Executive Vice President and Provost
Before arriving at Northern Illinois University, Beth Ingram served as provost and vice president for academic affairs at North Dakota State University (NDSU). At NDSU, she created and implemented a new strategic plan and built productive relationships to develop a better sense of direction for the institution. Through these efforts, and her leadership during an economic downturn in North Dakota, Ingram earned a reputation as a collaborative leader and data-informed problem-solver.
Ingram is committed to academic excellence, and she has demonstrated the ability to advance faculty scholarship and student success. At NDSU, she facilitated positive changes in research administration as well as the promotion and tenure processes. She drove innovation in student support, including the creation of an early alert and advising system and the development of curriculum maps and four-year plans. Those efforts were credited with helping the school boost its four-year graduation rate from 26% to 37% over four years.
Before her time at NDSU, Ingram spent 26 years at the University of Iowa where she served as associate provost for undergraduate education, dean of the University College, associate dean for undergraduate programs in the Tippie College of Business and chair of the department of economics. She began her career in academe an assistant professor of economics at Cornell University in 1986 after completing her Ph.D. degree in economics at the University of Minnesota. In 1988, she returned to the University of Iowa, where she did her undergraduate work, rising to the position of full professor in 2001. She held several prestigious professorships and won numerous awards for her teaching.
The provost is the chief academic officer of the university and is responsible for the administration of the Division of Academic Affairs and serves on the President's Senior Cabinet as well as chairs the Academic Planning Council, the University Council Personnel Committee and the Council of Deans. Additionally, the provost serves as university liaison with the Board of Trustees' Academic Affairs, Student Affairs and Personnel Committee and also participates with other state university and community college chief academic officers in regular meetings with the academic staff of the Illinois Board of Higher Education.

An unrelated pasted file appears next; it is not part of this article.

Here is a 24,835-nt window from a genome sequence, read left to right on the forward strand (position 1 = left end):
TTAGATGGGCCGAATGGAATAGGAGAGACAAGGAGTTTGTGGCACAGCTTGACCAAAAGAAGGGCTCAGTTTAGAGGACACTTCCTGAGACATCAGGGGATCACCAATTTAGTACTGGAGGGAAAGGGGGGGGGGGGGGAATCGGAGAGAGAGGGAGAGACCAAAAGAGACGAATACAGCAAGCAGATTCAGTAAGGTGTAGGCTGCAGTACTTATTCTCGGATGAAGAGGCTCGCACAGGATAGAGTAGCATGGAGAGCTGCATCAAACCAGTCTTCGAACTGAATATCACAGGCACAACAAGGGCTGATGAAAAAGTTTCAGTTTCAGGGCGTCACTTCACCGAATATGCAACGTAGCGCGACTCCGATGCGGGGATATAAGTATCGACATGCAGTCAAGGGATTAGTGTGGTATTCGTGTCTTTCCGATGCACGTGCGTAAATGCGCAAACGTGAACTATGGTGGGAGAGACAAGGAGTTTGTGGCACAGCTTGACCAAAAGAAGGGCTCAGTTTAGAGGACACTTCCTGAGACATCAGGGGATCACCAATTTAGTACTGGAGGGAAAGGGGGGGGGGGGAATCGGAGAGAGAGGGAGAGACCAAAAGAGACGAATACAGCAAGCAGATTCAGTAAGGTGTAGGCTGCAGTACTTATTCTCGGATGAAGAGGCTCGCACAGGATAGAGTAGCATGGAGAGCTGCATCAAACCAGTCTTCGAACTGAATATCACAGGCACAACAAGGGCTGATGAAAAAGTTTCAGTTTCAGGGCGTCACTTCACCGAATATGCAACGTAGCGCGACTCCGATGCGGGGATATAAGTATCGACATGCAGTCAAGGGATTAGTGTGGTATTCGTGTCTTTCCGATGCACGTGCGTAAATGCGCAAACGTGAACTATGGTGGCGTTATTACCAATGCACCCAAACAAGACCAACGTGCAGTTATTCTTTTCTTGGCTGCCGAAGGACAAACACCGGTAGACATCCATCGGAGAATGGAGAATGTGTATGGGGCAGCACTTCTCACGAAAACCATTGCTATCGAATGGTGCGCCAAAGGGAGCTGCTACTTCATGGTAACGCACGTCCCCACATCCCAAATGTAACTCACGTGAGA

Vice Provost for Institutional Effectiveness
Carolinda Douglass has been a member of Northern Illinois University (NIU) for 20 years. Building on a successful career as a faculty member teaching and conducting research in the area of public health, Douglass has served as an administrator at NIU for the past thirteen years. Since 2012, Douglass has held the position of vice provost for academic planning and development, reporting directly to the executive vice president and provost. In this role, she is responsible for new program planning and development and program review; and has oversight for academic assessment and accreditation, at both the institutional and disciplinary levels, and internal academic analysis and reporting. She facilitated NIU’s Program Prioritization Process from December 2014 through the release of the Program Prioritization Task Force Reports in May 2016. Douglass is currently facilitating the planning for the Program Prioritization recommendations for Institutional Effectiveness.